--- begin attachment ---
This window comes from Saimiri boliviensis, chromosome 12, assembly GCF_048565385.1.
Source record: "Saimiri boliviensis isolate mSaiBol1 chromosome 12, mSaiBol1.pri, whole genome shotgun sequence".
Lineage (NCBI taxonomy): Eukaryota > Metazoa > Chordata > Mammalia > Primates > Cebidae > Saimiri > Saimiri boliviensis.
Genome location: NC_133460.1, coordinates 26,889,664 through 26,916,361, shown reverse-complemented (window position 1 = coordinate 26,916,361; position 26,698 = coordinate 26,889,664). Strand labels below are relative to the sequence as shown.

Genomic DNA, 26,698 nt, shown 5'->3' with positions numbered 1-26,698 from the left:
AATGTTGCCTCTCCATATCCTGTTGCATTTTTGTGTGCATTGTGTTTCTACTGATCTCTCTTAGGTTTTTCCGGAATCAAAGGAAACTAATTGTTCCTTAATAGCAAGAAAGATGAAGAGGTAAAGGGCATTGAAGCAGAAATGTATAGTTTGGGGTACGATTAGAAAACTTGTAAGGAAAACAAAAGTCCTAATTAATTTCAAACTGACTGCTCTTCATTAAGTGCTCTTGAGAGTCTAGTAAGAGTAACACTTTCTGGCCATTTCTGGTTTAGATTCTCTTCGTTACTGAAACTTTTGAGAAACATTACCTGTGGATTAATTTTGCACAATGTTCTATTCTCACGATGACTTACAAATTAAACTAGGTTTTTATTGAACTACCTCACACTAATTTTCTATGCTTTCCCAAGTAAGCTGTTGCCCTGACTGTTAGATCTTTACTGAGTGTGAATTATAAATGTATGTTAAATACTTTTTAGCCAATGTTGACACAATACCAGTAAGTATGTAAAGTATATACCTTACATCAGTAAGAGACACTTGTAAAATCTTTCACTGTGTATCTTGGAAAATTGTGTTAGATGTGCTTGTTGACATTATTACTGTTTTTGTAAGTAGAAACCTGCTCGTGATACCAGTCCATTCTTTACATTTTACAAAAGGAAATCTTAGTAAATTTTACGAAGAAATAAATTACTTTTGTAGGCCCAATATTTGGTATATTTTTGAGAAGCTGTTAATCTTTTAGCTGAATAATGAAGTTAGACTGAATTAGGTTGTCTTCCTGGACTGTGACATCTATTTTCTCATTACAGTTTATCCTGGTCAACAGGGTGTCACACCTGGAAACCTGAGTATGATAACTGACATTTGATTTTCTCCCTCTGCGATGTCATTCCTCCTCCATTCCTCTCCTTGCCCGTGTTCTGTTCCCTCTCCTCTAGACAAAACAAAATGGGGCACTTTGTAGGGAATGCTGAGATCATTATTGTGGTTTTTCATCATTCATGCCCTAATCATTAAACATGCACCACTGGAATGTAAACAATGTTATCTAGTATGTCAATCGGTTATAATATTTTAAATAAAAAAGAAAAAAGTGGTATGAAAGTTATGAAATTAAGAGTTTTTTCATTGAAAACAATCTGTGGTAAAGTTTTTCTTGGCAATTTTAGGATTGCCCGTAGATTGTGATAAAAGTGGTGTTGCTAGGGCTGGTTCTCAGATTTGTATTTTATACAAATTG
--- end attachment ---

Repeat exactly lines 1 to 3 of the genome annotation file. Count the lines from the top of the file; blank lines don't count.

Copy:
This window comes from Saimiri boliviensis, chromosome 12, assembly GCF_048565385.1.
Source record: "Saimiri boliviensis isolate mSaiBol1 chromosome 12, mSaiBol1.pri, whole genome shotgun sequence".
Lineage (NCBI taxonomy): Eukaryota > Metazoa > Chordata > Mammalia > Primates > Cebidae > Saimiri > Saimiri boliviensis.